I worked in Iranian television for ten years as a director and am very familiar with the process of making a program. When, as a producer, you decide to do a show, you give a synopsis of your project to a committee. If it agrees with television content criteria, they give you permission to write the show. In most cases the committee makes you change your project somewhat. If, after comings and goings and much negotiation, your project is approved, you have to submit the written content to the committee again for another review. The process repeats. If you are approved, you get permission to make the program under constant supervision at each stage. When the show is ready, another higher committee will see it to make sure there is no deviation from official television policies, lest you, away from the eyes of the observers, went and did something objectionable. At this stage you must again make changes to your program. If such-and-such policy manager doesn’t like a piece of your program you must travel between the editing room and the committee several more times. Only then will the program be sent to the final stage for broadcast. At this level several people also review the program to make sure all is well. Because of this grinding process many valuable programs and projects do not get made and many filmmakers give up. However, there are filmmakers with the thick skin of a rhino and the cleverness to choose subjects that will not be censored. They choose subjects without an expiration date, meaning subjects that are beyond time and place that every government and regime would approve of, like films about the innocent world of kids. The television committee is rational enough to realize that a kid could not have political views, be an American spy, or do things against the Islamic government. With this tactic, and without compromising my ideals, which were different from those of the television mangers, I was able to make several films about children and young adults. Through that lens I wrote about national issues and got prizes from some festivals as best director and screenwriter.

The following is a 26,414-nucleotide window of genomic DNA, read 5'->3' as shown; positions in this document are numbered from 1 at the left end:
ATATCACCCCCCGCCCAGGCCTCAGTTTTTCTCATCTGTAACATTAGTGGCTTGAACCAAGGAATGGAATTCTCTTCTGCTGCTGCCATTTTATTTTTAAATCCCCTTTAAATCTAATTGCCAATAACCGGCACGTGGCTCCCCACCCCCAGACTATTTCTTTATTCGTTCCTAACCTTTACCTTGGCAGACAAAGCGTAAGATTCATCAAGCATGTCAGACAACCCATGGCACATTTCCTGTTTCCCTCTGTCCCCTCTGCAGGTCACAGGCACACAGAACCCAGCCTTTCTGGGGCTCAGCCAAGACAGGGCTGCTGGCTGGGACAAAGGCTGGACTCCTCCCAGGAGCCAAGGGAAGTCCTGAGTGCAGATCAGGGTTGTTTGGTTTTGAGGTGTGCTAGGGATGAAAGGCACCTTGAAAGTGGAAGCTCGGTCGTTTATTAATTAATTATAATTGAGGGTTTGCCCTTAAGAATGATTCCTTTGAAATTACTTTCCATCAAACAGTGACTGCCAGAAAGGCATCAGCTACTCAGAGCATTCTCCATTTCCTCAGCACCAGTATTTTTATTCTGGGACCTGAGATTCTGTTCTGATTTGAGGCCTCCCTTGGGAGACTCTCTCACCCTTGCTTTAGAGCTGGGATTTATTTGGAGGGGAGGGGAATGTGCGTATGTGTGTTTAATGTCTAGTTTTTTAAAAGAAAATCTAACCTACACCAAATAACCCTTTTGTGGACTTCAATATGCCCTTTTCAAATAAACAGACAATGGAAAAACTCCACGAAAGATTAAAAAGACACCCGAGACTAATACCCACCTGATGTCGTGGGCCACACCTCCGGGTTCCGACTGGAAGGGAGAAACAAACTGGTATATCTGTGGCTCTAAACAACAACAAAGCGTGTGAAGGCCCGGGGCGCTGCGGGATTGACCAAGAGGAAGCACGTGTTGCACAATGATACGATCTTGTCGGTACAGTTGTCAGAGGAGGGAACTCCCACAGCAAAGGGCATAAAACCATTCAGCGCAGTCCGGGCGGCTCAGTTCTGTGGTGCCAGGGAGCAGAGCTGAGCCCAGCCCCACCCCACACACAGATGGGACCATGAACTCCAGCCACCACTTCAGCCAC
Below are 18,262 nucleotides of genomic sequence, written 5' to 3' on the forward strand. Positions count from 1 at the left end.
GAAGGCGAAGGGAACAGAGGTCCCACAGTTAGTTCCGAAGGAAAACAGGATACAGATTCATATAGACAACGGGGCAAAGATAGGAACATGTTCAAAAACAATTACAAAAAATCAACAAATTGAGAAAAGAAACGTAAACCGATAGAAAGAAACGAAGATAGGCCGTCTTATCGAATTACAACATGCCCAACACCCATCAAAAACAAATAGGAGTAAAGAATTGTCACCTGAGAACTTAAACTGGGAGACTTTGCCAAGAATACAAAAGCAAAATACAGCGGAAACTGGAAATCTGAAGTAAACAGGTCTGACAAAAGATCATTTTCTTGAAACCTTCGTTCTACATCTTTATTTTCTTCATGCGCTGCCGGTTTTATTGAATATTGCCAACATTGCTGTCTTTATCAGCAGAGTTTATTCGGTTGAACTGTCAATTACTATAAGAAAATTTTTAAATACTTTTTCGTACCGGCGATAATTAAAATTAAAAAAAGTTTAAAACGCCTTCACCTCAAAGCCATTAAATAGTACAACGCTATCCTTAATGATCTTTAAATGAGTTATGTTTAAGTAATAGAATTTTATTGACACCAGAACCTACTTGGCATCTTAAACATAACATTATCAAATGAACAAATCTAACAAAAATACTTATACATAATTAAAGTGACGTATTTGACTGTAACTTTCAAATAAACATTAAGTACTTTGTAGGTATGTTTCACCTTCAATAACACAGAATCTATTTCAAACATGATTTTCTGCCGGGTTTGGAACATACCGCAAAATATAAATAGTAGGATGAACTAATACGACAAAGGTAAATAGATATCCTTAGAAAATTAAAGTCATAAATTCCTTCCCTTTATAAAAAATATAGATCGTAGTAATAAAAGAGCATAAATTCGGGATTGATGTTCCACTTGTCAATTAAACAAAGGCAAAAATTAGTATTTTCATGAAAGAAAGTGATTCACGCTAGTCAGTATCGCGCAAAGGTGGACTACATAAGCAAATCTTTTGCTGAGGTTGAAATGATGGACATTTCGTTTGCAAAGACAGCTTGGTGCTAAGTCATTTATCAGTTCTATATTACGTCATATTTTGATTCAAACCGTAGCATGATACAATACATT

Of course, even with these prizes and in spite of many television committees’ approval of the technical and professional quality of my films, high managers accused me of not following Islamic ideals and spreading corruption. They fired me from working in television because I wrote The Rituals of Restlessness, a novel in which a man and a woman have a love affair outside of marriage. The pathetic point and contradiction of this story is that the novel was published with the official permission of the Ministry of Culture and Islamic Teachings of Iran.

Frankly it’s difficult for me to believe that with all these difficult controls in place, no one noticed that someone was copying an American series. In the last few years, because of censorship and unnecessary difficulties, many shows about attractive subjects have not been made. Likewise, many creative directors who could have made attractive shows have left television or been fired in the closed political and cultural atmosphere. Therefore, unlearned and untalented directors unethically and illegally copy foreign programs while television managers close their eyes to this unprofessional and illegal behavior so they can attract their lost audience; when this causes them to lose face in the international media they can do nothing but remain silent.

About the Author

Yaghoub Yadali, born in 1970, is a writer and television director. His first work of fiction, the short-story collection Sketches in the Garden, was published in 1997. It was followed in 2001 by Probability of Merriment and Mooning, which was named book of the year by the Writers and Critics Award. His first novel, The Rituals of Restlessness, won the 2004 Golshiri Foundation Award for the best novel of the year and was named as one of the ten best novels of the decade by the Press Critics Award. He has also published many articles and reviews of literature and cinema in newspapers and magazines in Iran.

View all articles by Yaghoub Yadali